A Canadian company is suing the government of El Salvador in a World Bank court for the right to mine gold, a case that could set a precedent.
Bureau Chief, MexicoNew York Times
Mining activists in El Salvador have suffered a rash of disappearances and deaths, although that is not why this case is receiving international attention. Rather, it’s the fact that it landed in an international financial court and focuses on a company that claims to bend over backward to be “green.” Violence around mining conflicts in Latin America is sadly not that uncommon, and the mine sits in a region rampant with street and gang crime, making it unclear whether the violence is related to the mining dispute or to everyday crime. Investigations might clarify matters, but the track record on such efforts is spotty.
As the economy has faltered, the price of gold has soared, causing a gold rush. In rich countries, the best ores have been depleted, and environmental scrutiny of mining — along with costs — is on the rise. As a result, 70 percent of gold is now mined in developing countries.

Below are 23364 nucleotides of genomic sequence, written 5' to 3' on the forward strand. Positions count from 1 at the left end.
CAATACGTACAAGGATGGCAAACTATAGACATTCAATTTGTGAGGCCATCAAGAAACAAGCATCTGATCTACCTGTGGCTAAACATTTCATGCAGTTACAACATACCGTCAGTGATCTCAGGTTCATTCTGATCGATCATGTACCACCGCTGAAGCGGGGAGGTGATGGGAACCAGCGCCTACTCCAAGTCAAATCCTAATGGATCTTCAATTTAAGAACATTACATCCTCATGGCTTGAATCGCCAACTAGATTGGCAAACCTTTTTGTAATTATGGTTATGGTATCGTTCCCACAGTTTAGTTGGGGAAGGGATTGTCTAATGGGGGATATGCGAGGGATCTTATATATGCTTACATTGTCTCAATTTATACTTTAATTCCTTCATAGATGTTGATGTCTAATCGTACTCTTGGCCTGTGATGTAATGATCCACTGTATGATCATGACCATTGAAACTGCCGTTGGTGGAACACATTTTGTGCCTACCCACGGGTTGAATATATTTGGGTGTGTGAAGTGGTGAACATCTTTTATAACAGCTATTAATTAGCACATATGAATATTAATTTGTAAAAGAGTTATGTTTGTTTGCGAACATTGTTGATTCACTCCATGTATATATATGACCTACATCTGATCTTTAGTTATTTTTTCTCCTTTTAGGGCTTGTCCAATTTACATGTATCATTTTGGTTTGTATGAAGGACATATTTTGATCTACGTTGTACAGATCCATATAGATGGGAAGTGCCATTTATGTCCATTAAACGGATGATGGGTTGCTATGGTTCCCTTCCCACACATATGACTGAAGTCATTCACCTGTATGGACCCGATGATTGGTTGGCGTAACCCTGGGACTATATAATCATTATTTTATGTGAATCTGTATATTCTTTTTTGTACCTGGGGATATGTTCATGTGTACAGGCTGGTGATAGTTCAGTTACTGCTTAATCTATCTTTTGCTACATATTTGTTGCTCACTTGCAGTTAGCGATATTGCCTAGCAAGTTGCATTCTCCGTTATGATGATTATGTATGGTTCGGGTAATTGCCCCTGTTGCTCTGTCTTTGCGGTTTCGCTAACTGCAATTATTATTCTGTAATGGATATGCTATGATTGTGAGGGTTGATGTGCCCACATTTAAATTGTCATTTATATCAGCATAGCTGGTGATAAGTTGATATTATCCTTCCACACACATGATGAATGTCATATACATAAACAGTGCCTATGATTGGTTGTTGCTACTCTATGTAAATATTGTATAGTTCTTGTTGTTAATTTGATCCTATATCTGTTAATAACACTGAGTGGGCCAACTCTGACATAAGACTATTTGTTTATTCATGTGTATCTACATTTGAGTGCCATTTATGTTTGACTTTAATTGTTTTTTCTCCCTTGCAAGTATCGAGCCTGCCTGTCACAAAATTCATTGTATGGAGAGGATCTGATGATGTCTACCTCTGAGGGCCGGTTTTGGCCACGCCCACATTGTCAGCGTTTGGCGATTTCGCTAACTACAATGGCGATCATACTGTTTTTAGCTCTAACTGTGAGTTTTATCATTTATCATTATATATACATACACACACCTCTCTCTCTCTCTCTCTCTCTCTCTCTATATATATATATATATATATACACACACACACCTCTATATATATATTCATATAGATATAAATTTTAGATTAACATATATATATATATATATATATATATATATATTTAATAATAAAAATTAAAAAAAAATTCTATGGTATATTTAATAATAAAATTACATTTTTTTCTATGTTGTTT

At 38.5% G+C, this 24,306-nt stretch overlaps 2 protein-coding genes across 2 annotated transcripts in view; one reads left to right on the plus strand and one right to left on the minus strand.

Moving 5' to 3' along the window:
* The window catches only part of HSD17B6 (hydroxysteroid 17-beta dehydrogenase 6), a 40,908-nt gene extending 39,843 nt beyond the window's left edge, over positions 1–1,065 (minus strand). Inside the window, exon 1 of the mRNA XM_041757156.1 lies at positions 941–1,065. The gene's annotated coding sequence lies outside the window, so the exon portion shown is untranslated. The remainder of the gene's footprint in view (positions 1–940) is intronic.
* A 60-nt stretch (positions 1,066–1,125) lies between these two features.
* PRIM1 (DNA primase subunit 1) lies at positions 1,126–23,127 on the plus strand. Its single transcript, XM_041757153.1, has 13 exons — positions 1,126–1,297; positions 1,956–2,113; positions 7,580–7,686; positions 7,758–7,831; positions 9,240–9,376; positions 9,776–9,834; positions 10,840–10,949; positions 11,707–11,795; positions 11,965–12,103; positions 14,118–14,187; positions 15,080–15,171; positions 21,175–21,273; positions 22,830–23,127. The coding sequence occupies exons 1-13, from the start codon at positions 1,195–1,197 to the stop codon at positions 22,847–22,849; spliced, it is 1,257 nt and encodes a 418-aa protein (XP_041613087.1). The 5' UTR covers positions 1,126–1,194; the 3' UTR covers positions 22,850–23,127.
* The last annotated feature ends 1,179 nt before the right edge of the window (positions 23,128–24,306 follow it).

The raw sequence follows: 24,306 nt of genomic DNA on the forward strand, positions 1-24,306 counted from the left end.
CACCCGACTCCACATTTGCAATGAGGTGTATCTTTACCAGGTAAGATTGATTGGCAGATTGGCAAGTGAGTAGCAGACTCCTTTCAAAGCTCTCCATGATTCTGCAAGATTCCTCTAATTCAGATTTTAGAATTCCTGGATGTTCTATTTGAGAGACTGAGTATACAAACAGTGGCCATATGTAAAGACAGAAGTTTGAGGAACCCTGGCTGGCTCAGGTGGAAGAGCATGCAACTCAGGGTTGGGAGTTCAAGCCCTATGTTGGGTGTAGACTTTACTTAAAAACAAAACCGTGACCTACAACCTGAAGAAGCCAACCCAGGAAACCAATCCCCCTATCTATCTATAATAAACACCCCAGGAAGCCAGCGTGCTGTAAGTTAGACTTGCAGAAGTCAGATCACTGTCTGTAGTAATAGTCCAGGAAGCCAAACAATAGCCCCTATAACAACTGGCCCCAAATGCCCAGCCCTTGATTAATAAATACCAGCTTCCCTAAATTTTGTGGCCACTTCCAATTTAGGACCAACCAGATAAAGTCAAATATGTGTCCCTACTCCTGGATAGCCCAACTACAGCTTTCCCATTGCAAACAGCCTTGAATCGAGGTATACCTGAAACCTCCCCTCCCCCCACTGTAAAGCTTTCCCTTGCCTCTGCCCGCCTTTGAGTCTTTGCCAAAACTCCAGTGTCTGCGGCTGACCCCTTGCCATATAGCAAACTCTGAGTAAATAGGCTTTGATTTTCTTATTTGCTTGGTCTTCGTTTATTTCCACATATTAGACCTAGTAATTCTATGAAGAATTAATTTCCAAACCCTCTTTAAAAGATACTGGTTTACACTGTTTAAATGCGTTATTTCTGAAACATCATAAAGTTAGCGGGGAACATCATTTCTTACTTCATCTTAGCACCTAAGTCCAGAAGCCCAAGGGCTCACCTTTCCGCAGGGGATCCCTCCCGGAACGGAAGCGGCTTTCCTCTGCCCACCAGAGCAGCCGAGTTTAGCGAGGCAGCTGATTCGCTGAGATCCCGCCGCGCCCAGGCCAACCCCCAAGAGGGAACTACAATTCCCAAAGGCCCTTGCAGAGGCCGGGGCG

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the World Bank court ruling in this matter. Both sides agree it could be important, either underscoring a country’s right to set its environmental policy or protecting investors from changing political winds.
I’ve been surprised to see the impact these mines have on Latin American communities. In Honduras I visited several towns and villages near a mine run by Canada’s Goldcorp. The water table there had been poisoned by mining operations, and many of the children were losing their hair or were covered with lesions. Women spoke of rampant miscarriages, birth defects, even infertility. These mines are wildly unpopular throughout Central America, and there have been many mass protests against them, but typically nothing changes. If this suit is decided in favor of Pacific Rim, many will see it, rightly or wrongly, as an assault on regional democracy.
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Before the right-wing coup against him in 2009, former Honduran President Manuel Zelaya had frozen all mining concessions. His return from exile — and the likelihood that his wife will run for president — could give the well-organized antimining forces in Honduras a powerful voice in national politics.
“A very thorough study was conducted, but unfortunately the results are ... classified.”
— Honduran Secretary of State Dr. Valerio Gutierrez Lopez, when asked about data collected by government-sponsored scientists for a study on a Goldcorp mine’s impacts on environmental and human health.